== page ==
Win the Battleground to Win the Battle: Essays on Punctuated Equilibrium Theory and Interest Group Venue Shopping
McNeese, Marvin R.
Stein, Robert M
Doctor of Philosophy
Campaign finance research examines how interest groups advocate for policy using money, while punctuated equilibrium theory focuses on their informational appeals. Yet all of this activity happens in the context of the multiple political venues of the U.S. government. This dissertation asks what independent affect do political venues have relative to one another on an interest group’s policy success, and whether interest groups strategically choose venues accordingly. The dissertation argues for a more precise definition of political venue as “single, autonomous a single, autonomous, political institution imbued with sufficient legal authority to direct the coercive power of government to distinguish between actors who are determine policy enactments from those who only influence them. It theorizes that the systematic variation in legal supremacy (i.e. authority), barriers to access, and information and bargaining costs (i.e. transaction costs) arrays U.S. political venues in an hierarchical order in terms of their utility to interest groups petitioning for their preferred policy alternatives. It uses a well-received dataset of interest group lobbying activity on a random set of issues at the Federal level from 1999-2002 to find support for its prediction that interest groups are most likely to petition the next higher venue when seeking to change the status quo policy. Tests on that same dataset reveal that the shift of policymaking to a higher political venue changes the outlook for policy success most and negatively for groups defending the status quo and otherwise makes it most likely that interest groups will win all or nothing of their preferred policies. The final analysis follows the debate on hydraulic fracturing through coverage in 20 national and regional newspapers from January 2007 through June 2013 to predict that a punctuated change in policy is not likely without the various stakeholders arriving at a grand compromise later codified by policymakers. This sets the stage for later analysis examining policymaking observed during the period can be explained by which political venues produced the enactment.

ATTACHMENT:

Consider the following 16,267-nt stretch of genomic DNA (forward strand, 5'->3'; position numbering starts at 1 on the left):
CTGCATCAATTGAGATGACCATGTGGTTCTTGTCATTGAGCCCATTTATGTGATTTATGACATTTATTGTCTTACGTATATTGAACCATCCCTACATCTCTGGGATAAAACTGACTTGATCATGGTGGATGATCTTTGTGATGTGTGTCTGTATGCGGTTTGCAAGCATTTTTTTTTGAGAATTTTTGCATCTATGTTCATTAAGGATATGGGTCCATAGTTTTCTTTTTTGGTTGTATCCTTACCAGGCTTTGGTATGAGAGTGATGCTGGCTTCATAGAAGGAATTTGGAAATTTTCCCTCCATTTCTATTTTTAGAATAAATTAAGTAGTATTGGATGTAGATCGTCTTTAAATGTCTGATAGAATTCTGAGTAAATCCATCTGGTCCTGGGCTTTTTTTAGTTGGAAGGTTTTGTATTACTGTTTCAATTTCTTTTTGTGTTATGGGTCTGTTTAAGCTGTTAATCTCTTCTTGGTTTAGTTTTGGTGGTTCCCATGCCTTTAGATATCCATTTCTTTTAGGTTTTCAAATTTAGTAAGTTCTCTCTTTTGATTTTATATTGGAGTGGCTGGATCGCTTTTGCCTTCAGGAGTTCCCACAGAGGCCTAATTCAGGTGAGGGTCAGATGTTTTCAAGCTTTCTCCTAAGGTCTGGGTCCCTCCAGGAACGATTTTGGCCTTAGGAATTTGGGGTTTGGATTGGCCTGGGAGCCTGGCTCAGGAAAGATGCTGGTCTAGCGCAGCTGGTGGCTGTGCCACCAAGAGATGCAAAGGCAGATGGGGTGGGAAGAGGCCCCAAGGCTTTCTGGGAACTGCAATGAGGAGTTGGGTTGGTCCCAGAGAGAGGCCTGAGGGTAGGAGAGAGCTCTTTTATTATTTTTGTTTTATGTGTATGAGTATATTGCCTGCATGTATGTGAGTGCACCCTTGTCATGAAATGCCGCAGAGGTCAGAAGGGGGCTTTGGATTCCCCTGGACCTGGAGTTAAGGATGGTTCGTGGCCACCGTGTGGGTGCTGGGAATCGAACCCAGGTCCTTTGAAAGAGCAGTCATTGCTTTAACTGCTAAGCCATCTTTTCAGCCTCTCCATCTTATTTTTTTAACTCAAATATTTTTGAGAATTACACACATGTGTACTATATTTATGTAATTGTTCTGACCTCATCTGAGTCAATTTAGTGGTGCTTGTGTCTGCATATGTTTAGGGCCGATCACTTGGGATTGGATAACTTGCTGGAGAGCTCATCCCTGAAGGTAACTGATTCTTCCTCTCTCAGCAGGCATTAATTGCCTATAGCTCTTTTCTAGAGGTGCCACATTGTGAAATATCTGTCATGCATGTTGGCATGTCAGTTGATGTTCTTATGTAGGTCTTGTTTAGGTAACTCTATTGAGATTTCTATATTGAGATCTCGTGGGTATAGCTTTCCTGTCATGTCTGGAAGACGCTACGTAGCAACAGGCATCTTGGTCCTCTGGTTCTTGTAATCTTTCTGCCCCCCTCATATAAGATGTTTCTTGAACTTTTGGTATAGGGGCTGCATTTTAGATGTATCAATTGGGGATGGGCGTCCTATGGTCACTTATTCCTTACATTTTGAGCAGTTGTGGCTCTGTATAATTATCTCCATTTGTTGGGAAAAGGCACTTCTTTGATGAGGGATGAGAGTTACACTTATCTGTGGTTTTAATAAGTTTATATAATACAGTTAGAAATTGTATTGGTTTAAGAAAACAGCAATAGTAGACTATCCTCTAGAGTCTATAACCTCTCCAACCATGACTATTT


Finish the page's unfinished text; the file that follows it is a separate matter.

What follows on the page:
Punctuated Equilibrium Theory; Interest Groups; Venue Shopping